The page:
House at Sea
dir. Roscoe Arbuckle
cast: Roscoe Arbuckle, Mabel Normand, Al St. John, Frank Hayes, May Wells, Glen Cavender, Wayland Trask, James Bryant, Joe Bordeaux, Luke (dog)
runtime: 34 min
plot: The story involves Arbuckle as a farm boy marrying his sweetheart, Normand. They have their honeymoon with Fatty's dog Luke, at a cottage on the seashore. At high tide that night, Al St. John (Fatty's rival) and his confederates set the cottage adrift. Fatty and Mabel awaken the next morning to find themselves surrounded by water in their bedroom, and the house afloat.
Fatty and Mabel Adrift (Triangle 1916) was a transformational film for Mabel Normand and Roscoe Arbuckle. Keystone had become part of Triangle (Sennett, Ince and Griffith). Mabel and Roscoe had been with Mack Sennett in
This is a particularly well planned 3-reel film with carefully done camera work. They had made their reputation in the improvisation and spontaneous shorts for Keystone. With the change of production, company there was now more money to use on the productions and Roscoe could use his skills behind the camera as well as before the lens. He also created his own production company after he left Triangle.
Triangle productions were noted for quality comedies, Mabel Normand made five films with them; My Valet, Stolen Magic, Fatty and Mabel Adrift, He Did and He Didn't, and The Bright Lights. Two of these have not survived, Stolen Magic and The Bright Lights. However, we do have 2 wonderful comedies with Roscoe and Mabel and the film My Valet, left to us. My Valet pared Mabel with Raymond Hitchcock and also features Mack Sennett and Fred Mace, this Triangle film, is one I haven’t seen, the nitrate print exists at the Eastman House,
Many of the earlier Mabel and Roscoe Keystone films have very little plot but here we have a sweet little story of the newlyweds spending their first night together, suffering the wrath of a jealous and vengeful suitor. In the SHEBOYGAN PRESS dated
The honeymooners and their loyal dog, Luke were in their cottage on the shore are pushed into the sea in the midst of a storm. Mabel as the new bride has a terrifically funny screen serving her cement biscuits. The beginning of the film is set in the wonderful farmyard. It became a huge box office success for the newly formed company.
By the early Spring of 1916, Mabel was still disenchanted by Sennett, as was Roscoe. Keystone/Triangle benefited from having the greatest comedian of the era; in fact, the whole industry owns much to the Sennett Laugh Factory. It has been argued that Sennett would not have had his success if not for Mabel Normand; I like to think she was the key; that it was with her creativity and artistic genius that made Keystone the “keystone/cornerstone” of comedy.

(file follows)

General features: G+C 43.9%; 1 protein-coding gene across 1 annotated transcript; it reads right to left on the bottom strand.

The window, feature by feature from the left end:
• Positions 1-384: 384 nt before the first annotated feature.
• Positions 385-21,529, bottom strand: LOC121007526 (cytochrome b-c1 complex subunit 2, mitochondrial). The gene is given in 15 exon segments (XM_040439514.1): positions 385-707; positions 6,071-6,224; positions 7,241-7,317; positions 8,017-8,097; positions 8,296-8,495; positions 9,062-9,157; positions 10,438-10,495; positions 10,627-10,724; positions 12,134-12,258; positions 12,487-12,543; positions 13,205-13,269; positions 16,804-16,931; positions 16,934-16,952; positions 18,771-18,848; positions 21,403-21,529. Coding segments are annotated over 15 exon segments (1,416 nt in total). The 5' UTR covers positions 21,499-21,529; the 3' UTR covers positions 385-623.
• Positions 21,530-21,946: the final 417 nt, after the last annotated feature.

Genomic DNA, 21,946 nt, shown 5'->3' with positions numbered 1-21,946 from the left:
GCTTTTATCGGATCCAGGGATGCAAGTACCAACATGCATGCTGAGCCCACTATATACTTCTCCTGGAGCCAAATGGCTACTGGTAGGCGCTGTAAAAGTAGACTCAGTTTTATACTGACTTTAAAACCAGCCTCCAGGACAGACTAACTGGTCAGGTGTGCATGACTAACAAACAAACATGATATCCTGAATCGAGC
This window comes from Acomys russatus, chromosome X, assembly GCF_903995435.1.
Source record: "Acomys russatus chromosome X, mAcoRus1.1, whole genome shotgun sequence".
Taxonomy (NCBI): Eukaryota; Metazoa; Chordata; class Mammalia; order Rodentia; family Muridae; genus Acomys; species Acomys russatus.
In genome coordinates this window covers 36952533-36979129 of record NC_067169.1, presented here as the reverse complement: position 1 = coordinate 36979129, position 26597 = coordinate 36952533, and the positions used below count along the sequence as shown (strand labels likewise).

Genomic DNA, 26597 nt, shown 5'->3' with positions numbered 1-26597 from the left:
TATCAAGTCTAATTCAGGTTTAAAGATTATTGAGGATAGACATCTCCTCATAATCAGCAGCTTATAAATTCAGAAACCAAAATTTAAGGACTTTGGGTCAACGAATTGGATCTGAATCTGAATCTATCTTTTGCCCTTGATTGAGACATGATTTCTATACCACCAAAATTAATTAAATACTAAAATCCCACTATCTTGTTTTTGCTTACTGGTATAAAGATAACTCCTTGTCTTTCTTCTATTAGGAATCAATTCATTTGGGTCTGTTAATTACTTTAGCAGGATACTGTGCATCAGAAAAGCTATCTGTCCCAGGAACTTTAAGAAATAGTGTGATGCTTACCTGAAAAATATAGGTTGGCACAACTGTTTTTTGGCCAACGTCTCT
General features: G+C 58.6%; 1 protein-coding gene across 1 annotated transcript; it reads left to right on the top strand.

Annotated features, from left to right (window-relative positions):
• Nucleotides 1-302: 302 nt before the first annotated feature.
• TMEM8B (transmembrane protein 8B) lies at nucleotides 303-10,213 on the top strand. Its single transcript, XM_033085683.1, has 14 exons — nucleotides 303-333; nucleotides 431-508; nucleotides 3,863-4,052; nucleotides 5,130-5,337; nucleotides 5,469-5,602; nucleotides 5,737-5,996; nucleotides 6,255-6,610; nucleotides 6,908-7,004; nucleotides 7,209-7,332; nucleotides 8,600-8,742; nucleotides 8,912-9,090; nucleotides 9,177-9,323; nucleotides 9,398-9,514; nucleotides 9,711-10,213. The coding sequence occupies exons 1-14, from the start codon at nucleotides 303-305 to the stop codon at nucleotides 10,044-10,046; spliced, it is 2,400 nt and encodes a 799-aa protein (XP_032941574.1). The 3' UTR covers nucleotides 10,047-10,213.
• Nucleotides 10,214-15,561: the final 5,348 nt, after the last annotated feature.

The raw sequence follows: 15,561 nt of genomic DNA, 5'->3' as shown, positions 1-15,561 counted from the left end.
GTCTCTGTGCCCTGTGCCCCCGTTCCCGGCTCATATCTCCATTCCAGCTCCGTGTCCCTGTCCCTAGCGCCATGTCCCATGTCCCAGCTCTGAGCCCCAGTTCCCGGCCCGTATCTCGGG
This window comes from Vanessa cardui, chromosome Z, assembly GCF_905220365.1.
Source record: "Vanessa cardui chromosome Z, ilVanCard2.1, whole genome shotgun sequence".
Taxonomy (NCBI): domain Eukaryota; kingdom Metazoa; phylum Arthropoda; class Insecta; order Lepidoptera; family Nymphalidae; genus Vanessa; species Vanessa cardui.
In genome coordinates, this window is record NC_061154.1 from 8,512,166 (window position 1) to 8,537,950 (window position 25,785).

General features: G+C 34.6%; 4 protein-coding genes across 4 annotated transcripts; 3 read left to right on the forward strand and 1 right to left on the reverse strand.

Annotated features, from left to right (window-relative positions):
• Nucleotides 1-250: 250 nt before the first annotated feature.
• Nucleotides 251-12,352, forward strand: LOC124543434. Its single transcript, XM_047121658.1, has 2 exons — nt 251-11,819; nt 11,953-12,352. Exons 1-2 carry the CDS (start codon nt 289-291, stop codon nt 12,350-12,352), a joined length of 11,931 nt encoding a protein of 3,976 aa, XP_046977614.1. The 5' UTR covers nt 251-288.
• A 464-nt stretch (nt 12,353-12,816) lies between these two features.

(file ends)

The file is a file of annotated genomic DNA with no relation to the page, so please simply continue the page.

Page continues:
“Fatty and Mabel Adrift” was released
In the unpublished memorial of Minta Durfee Arbuckle at the Academy Library, Minta describes the trip as both as a reward and a triumph for Roscoe. Minta writes that Roscoe didn’t want to visit
Al St. John - Roscoe Arbuckle - unknown - Mabel Normand - Minta Durfee
Minta writes that due to the fact that Roscoe had kept up all the releases and had turned out so many pictures he and Mabel were given the opportunity to go to
Mabel contribution was genially recognized within the industry. Triangle had studio space at
The New York Morning Telegraph ran a story that Mabel was ill and laid up for weeks during the filming of “Fatty and Mabel Adrift,” and it had to remain unfinished until her recovery. Sometimes life is repeated, while Mabel was at Sea Cliff working for Sam Goldwyn Studios, there was a terrible storm, the roof of the hotel where they were staying sprung a leak and Mabel said, “Fatty and Mabel Adrift had nothing on this deluge, which like a thief in the night, came without warning.” Mabel caught a terrible cold and ‘was ill and laid up for weeks’. Back in 1916, with all its slapstick, "Fatty and Mabel Adrift" contains moments of genuine charm, notably the famous vignette where Roscoe's shadow seems to gently caress the cheek of the sleeping Mabel.